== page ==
STARTING tomorrow, Supreme Court Chief Justice Maria Lourdes Sereno will go on what her spokesperson called a wellness leave. How long it will be wasn’t confirmed, with some reports saying two weeks and others saying it will be indefinite.
What’s virtually definite is that we are headed for a second impeachment trial of a chief justice in less than seven years. Sereno’s spokesperson, lawyer Jojo Lacanilao, said that the leave was originally scheduled for the middle of March but that the chief justice chose to go earlier “para makapag-prepare rin siya sa (so she can prepare herself for the) Senate trial.”
Rep. Reynaldo Umali, House justice committee chairman, didn’t buy the idea of a wellness leave. Before the committee met for its last day of the impeachment hearing on Tuesday, he said that the chief justice would go on an indefinite leave “because the en banc forced her into it.” He also pointed out that the incumbent Supreme Court (SC) justices had cooperated more with the House than did those in office when Chief Justice Renato Corona was impeached in December 2011.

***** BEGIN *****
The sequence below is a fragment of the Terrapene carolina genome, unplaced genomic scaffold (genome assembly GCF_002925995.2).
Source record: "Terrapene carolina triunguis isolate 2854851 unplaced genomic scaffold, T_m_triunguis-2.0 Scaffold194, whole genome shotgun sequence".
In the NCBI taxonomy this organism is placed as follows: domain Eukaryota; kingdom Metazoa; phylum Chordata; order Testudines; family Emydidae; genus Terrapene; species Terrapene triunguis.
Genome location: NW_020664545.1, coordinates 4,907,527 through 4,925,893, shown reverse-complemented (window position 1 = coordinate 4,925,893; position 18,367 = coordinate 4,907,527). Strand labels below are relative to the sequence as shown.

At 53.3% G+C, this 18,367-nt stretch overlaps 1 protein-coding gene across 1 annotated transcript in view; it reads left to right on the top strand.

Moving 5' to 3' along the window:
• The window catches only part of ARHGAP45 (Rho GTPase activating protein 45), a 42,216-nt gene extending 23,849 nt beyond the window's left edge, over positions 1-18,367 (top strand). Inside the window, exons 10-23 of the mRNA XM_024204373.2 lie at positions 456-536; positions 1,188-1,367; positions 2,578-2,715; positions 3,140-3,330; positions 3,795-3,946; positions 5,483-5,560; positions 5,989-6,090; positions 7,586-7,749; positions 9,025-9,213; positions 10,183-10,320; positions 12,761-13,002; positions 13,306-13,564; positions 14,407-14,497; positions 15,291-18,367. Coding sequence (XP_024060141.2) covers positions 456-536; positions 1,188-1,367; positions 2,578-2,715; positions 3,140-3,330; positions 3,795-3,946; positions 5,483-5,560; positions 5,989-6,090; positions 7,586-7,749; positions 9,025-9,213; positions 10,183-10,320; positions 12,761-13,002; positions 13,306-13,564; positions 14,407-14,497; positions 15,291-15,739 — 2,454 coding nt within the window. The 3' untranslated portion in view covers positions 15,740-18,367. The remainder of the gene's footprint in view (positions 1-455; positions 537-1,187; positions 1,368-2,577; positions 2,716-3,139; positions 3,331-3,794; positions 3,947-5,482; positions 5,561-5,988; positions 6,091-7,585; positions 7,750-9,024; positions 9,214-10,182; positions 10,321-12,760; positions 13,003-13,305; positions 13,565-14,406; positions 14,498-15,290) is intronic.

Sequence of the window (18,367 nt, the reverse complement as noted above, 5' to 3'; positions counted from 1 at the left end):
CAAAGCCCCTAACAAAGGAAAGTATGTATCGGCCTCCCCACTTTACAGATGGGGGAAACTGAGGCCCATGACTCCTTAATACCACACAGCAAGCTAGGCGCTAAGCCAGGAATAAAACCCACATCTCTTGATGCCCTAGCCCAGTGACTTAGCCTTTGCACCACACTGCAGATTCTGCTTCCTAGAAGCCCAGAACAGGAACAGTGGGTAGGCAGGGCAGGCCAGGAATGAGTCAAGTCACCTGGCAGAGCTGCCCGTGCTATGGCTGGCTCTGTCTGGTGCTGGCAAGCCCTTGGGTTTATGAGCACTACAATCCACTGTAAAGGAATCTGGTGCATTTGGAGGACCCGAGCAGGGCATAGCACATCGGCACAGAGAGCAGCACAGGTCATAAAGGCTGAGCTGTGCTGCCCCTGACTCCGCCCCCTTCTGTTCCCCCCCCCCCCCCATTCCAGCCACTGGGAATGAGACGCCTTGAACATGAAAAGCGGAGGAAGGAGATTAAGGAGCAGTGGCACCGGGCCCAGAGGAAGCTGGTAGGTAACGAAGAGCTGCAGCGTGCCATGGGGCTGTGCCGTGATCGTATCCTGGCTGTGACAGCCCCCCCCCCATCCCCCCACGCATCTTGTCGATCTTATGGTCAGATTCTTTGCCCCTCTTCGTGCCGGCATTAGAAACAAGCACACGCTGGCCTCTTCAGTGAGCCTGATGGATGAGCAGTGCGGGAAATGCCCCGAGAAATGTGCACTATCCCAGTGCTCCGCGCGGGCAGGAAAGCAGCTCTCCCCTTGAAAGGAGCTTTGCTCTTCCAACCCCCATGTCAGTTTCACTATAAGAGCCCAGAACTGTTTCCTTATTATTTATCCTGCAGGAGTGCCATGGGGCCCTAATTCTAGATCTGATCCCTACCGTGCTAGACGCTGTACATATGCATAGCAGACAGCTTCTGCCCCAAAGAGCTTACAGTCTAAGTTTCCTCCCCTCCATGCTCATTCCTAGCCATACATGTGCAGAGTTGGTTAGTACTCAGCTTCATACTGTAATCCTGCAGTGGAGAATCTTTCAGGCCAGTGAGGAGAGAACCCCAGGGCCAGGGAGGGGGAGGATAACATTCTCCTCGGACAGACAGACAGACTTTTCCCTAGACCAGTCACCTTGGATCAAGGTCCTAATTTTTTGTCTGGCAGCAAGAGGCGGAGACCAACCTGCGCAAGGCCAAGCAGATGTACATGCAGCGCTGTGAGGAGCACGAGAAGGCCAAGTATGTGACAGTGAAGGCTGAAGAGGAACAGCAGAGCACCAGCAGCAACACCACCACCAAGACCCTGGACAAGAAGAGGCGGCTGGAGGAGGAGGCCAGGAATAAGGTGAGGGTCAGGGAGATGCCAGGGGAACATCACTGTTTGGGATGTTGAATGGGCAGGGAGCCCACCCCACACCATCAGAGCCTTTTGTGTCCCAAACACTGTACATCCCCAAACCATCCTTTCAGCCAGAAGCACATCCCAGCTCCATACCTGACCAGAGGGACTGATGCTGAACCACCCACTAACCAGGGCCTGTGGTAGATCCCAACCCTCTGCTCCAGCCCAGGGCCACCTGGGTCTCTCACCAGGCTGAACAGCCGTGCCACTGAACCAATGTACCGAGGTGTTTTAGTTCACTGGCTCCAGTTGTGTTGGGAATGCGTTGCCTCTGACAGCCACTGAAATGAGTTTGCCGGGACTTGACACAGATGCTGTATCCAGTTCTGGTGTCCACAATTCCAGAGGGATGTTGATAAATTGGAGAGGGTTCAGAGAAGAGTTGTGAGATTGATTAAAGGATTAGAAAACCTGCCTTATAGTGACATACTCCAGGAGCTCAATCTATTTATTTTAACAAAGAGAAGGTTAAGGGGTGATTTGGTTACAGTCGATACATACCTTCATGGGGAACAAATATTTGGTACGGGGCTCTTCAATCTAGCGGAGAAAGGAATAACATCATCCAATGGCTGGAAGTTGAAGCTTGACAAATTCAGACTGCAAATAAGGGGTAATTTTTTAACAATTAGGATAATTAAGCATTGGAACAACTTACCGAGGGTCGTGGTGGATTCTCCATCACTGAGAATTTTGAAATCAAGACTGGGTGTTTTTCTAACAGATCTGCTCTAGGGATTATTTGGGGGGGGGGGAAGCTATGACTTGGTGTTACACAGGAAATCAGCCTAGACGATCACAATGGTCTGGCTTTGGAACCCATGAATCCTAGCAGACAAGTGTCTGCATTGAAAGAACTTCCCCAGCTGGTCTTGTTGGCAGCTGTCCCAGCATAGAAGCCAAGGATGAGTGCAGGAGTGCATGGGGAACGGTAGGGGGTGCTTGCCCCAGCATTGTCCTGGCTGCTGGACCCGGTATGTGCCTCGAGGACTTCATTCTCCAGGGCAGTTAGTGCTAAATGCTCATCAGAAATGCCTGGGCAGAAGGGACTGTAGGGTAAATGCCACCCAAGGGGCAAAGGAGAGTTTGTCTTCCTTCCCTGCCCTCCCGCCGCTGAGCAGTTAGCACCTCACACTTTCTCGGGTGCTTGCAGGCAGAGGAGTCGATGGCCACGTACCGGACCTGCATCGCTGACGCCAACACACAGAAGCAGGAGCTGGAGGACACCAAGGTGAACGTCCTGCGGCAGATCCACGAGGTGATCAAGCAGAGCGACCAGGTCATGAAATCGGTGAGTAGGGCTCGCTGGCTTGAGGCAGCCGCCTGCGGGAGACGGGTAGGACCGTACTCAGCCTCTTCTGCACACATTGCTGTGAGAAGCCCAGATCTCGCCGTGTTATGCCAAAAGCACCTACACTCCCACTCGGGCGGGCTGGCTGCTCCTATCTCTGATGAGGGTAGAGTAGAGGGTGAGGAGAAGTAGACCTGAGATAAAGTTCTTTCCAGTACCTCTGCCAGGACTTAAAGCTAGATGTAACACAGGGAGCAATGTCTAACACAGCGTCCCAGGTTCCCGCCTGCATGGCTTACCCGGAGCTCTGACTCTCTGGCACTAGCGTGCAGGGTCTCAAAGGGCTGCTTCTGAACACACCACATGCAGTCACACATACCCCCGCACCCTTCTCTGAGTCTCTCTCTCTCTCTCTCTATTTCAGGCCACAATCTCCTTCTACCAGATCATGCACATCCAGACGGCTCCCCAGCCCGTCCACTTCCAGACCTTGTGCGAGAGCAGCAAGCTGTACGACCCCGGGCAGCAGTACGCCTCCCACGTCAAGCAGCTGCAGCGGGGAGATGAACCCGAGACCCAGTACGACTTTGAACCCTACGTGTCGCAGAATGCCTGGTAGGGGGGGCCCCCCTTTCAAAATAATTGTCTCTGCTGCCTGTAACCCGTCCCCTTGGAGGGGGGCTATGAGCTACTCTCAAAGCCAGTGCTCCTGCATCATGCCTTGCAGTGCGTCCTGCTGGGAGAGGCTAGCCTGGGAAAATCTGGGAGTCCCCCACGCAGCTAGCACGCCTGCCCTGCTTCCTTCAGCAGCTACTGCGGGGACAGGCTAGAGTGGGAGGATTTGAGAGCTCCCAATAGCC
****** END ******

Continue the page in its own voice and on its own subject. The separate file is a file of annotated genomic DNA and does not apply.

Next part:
This cooperation—if that is what one wants to call it—is one facet that makes the proceedings against Chief Justice Sereno different from that against Chief Justice Corona. Whatever their reasons, several justices have appeared before the House justice committee, giving the public a peek into the tensions and fault lines within the institution.
What makes them similar is the fact that both chief justices have been questioned over their Statements of Assets, Liabilities and Net Worth (SALN) and the manner in which they rose to their position.
The Court eventually upheld Corona’s appointment as chief justice during the election period in 2010; it was his failure to declare some dollar accounts in his SALNs that most senators cited when they voted to convict him. Sereno’s lawyers will try to persuade the Senate that her exemption from the required 10 years’ worth of SALNs didn’t invalidate her appointment and that those she did submit were entirely truthful.
Some of those who howled at Corona’s impeachment—saying that separation of powers was violated and the Constitution itself, under attack—are now on the side calling for Sereno’s trial. A reminder that impeachment remains a political process, one that puts our politicians’ shifting alliances on display and tests our vigilance as citizens.